The Largest Wildfire in Slovenia in Recent Decades

Analysing Fires with LSA SAF Fire Radiative Power Pixel


After a long and pronounced dry period, the Kras border region in SW Slovenia and NE Italy experienced summer conditions that favoured the ignition of larger fires. The largest wildfire in Slovenia in recent decades broke out in mid-July 2022. We analysed the evolution of the wildfire and its radiative power using the LSA SAF Fire Radiative Power Pixel (LSA SAF FRP, LSA-502) fire product derived from MSG/SEVIRI.

The Kras region is a karst plateau with an altitude ranging from 200 m to 500 m and is located close to the northernmost shores of the Adriatic Sea. In normal weather conditions, the yearly amount of precipitation in the region exceeds 1000 mm and is about 100 mm in July alone. There was a significant rainfall shortage and higher-than-average temperatures in the months preceding the ignition of the wildfire. After the wildfire ignited in mid-July 2022 (Fig. 1), there was an international response from countries in Southern Europe to contain the further spreading of the fire. Changing wind speed and direction presented additional difficulties while trying to control the fire.


Fig. 1: The wildfire in the Kras region that broke out in mid-July 2022 threatened inhabited places, © zveza Maribor.

Analysis of the fire event

Satellite derived products such as LSA SAF FRP are very helpful for wildfire analyses. Figure 2 presents an overview of all detected fire pixels over the wider area where the wildfire was burning in the week 17-23 July 2022. We can distinguish three groups of fire pixels with higher releases of fire radiative power (FRP) in the course of the week. The events with power higher than 300 MW have fire confidence larger than 60 %.

Figure 2 also shows that fires had maximum FRP of around 1000 MW on 20 July 2022. The general pattern of increasing FRP in the morning, peak values in the afternoon and decreasing FRP towards the evening can be observed. FRP and spatial evolution of the fire are of crucial importance for fire fighter in order to find the window of opportunity to tackle the fires.

To get an overview of the fire spatial extent we plotted all active fire pixels in 17-23 July 2022 over OpenStreetmap maps (Fig. 3). An additional layer in the figure is Copernicus Sentinel 2 high-resolution false colour image from Sentinel Hub. The image was taken after the fire had already been extinguished on 1 August 2022. High spatial resolution (10 m pixel size) displays the burnt area and complements the LSA SAF FRP information. Dark areas in the figure denote burnt areas on the Slovenian and Italian sides of the region. Fire pixels (in the figure their centres are shown) encompass all of the burnt area between the cities of Gorizia/Nova Gorica and the Adriatic Sea. As a single satellite pixel is also affected by its neighbouring pixels, hot fire pixels could affect its surrounding pixels (i.e., fire pixels might cover larger area than that of the fire).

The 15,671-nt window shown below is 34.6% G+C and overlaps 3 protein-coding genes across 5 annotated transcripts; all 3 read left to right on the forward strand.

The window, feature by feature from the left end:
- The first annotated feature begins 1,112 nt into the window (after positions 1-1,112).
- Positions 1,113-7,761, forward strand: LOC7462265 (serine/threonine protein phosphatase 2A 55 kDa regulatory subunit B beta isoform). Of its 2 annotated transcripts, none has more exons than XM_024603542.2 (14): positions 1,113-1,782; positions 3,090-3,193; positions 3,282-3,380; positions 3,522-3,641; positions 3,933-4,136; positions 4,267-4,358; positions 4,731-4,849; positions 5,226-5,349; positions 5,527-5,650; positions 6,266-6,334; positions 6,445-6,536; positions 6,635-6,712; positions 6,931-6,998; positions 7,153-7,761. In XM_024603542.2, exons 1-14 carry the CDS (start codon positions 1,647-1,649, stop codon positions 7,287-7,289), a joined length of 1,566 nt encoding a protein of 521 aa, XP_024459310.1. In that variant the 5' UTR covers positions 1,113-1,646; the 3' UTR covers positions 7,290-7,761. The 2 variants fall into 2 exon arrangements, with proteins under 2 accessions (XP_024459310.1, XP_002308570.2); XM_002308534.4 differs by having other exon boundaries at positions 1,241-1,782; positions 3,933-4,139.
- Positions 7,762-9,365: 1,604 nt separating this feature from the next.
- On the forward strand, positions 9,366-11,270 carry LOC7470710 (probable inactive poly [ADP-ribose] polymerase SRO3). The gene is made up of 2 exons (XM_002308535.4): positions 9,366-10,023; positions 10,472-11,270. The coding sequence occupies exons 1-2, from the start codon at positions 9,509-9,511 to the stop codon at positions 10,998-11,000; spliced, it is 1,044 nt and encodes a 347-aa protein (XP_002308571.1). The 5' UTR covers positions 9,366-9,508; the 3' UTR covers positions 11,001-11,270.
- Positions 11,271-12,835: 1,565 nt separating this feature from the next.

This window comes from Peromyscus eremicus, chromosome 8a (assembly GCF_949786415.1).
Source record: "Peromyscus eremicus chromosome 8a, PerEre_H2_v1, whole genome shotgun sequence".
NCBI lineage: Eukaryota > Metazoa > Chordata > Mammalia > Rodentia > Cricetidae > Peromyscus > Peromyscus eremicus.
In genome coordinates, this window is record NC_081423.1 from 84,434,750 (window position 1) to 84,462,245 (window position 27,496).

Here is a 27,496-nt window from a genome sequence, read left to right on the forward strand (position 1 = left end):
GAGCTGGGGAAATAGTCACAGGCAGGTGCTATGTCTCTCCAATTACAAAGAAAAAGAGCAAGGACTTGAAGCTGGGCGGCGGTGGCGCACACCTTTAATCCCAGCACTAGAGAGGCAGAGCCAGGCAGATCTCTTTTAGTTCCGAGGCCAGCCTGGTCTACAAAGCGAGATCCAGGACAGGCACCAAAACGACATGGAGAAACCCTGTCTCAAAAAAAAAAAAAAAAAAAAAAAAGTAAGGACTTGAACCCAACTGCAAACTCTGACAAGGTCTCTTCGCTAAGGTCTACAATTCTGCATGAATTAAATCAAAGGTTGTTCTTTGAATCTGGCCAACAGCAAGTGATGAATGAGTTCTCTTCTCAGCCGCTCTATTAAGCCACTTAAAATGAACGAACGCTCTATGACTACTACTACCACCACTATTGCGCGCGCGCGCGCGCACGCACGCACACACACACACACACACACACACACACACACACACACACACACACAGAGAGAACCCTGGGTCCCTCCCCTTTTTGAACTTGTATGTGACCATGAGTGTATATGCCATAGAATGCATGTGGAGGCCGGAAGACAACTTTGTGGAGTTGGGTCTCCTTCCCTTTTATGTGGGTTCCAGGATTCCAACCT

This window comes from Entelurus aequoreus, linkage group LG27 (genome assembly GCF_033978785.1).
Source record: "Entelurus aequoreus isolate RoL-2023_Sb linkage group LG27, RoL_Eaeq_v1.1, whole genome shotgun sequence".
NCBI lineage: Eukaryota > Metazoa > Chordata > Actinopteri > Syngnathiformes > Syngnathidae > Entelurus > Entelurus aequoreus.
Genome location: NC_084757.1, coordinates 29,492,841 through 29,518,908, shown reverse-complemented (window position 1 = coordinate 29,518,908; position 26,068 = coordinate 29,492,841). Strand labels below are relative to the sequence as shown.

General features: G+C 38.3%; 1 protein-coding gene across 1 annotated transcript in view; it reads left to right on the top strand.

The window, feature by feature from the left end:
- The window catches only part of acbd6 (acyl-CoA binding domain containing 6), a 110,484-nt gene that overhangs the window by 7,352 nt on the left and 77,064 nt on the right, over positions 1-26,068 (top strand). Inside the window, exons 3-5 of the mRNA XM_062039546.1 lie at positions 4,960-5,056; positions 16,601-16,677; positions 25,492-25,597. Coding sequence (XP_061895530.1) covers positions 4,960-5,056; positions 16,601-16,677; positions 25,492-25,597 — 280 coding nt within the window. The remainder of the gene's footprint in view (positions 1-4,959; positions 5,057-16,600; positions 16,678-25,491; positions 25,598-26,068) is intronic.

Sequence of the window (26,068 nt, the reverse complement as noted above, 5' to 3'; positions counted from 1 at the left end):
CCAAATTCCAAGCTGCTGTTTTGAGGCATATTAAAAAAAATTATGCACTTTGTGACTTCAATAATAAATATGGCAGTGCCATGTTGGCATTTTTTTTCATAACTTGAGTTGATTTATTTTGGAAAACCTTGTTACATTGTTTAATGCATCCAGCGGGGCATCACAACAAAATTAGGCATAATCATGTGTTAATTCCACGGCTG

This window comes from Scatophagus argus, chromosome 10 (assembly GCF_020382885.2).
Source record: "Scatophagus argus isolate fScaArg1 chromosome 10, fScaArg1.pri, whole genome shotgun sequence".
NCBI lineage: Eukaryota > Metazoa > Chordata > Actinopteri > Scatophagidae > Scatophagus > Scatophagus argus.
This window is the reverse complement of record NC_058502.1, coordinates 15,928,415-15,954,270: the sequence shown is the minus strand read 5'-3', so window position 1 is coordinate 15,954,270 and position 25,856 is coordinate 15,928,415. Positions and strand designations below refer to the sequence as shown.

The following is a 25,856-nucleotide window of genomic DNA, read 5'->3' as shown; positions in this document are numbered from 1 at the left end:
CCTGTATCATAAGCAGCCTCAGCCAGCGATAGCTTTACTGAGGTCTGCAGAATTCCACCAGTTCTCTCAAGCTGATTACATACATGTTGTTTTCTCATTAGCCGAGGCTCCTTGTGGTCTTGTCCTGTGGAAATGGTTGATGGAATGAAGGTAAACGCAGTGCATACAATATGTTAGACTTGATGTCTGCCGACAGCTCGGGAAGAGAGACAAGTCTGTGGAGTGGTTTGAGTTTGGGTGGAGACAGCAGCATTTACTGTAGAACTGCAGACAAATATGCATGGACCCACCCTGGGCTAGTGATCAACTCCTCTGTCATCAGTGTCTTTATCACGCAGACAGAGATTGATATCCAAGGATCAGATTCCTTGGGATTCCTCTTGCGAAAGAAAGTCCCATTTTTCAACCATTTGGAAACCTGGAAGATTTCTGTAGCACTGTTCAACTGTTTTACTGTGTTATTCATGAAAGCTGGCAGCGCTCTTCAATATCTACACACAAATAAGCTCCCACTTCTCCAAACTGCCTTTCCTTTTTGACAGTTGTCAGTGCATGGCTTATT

We can observe maximum FRP (orange dots) in the centre and southern part of the burnt area. Additionally, several smaller fires were reported by civil protection a bit north of the main wildfire. This is in agreement with what we see in Fig. 3 as two smaller isolated fires can be spotted around Gorizia/Nova Gorica. Smaller fires can be detected since LSA SAF FRP is able to detect FRPs as low as 30 MW. Such power can be released from an area 104 smaller than the pixel size. Dates of fire detection are generally in agreement with reports from civil protection as well as camera recordings from nearby meteorological stations.


Fig. 2: Fire radiative power (in MW) and fire confidence in the week 17-23 July 2022 on the Kras plateau (Slovenia/Italy).


Fig. 3: Active fire pixels and fire released power in 17-23 July 2022 on the Kras plateau (Slovenia/Italy). Additionally, Copernicus Sentinel 2 false colour image layer indicates burnt area as of 1 August 2022.


The largest wildfire in Slovenia in recent decades has been studied with the LSA SAF FRP product. We showed that by combining satellite sources with high temporal and finer spatial resolution we can improve our understanding of fire development. Very high temperatures and longer dry periods are becoming more and more frequent and consequentially fire danger is rising in the Mediterranean as well as in other parts of Europe.

Complementing fire pixels with a high-resolution burnt area image from Copernicus Sentinel 2, the LSA SAF FRP proves to be accurate in terms of location. Information concerning radiative power of the fire and its daily cycle can serve as additional input for fire management decision-making. Better temporal and spatial resolution, which will soon be made possible with the EUMETSAT’s MTG mission, fire products will have additional importance, particularly for detecting smaller fires.